Edward displays characteristics unbecoming of a vampire, he only drinks the blood of animals and uncharacteristically introduces Bella to his vampire family. News spreads fast in the world of vampires, and word of Edward’s infatuation with a human reaches James, Victoria and Laurent. They’re three nomadic vampires who share a much more monstrous interest than Edward in Bella. Will Edward’s angst save the helpless Bella from them or will they spell the end for their romance and Bella herself?

On many levels, the whole aspect of vampirism in the story plays out more like Romeo and Juliet. Those expecting gore, fangs and tall capes better look elsewhere. This is just a simple story about forbidden teenage love.

Kristen Stewart stars as Bella Swan. Stewart has stared in an array of productions, Panic Room, Zathura, In the Land of Women, The Messengers, Catch That Kid, and the critically acclaimed Into the Wild. However she will probably be best known for her role in Twilight. And it doesn’t stop for her here since the remaining two books and adventures of Bella await her.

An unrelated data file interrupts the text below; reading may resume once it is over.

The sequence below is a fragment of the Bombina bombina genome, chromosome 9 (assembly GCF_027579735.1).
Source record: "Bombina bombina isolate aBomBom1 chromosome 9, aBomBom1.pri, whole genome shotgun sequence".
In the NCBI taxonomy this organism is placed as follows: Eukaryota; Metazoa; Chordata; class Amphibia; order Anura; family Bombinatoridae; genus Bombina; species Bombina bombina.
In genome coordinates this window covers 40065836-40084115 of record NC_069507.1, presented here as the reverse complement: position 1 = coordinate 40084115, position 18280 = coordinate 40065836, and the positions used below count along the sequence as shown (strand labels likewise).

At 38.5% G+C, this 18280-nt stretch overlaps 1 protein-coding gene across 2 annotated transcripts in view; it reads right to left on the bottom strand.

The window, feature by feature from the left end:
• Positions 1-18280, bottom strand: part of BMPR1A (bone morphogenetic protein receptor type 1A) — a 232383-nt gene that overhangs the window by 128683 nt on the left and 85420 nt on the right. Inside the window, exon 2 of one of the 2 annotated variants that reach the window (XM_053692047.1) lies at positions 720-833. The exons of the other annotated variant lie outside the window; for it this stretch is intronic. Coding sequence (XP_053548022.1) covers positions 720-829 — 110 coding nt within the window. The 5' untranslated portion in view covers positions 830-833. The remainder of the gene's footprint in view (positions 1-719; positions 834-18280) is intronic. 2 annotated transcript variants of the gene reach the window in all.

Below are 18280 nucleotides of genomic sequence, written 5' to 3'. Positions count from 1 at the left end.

Newcomer Robert Pattinson stars as Edward Cullen, the 108-year-old vampire who appears to be 17. Pattison achieved minor fame when he portrayed Cedric Diggory in Harry Potter and the Goblet of Fire. And now he’s earned a heartthrob role of his own in Twilight, in which he mostly looks around, acts morbid and pouts every now again.

Hardwicke’s direction of the actors, particularly the leads, is impressive. She captures each actor’s best emotions and gives them a completely natural feel. It is something that she previously did in Thirteen. Also most of the film has a hand-held type feel, which boosts its realism. Melissa Rosenberg developed an outline by the end of August and collaborated with Hardwicke on writing the screenplay during the following month. She was a great sounding board and had all sorts of brilliant ideas.... I’d finish off scenes and send them to her, and get back her notes, writes the screenwriter about working with the novelist.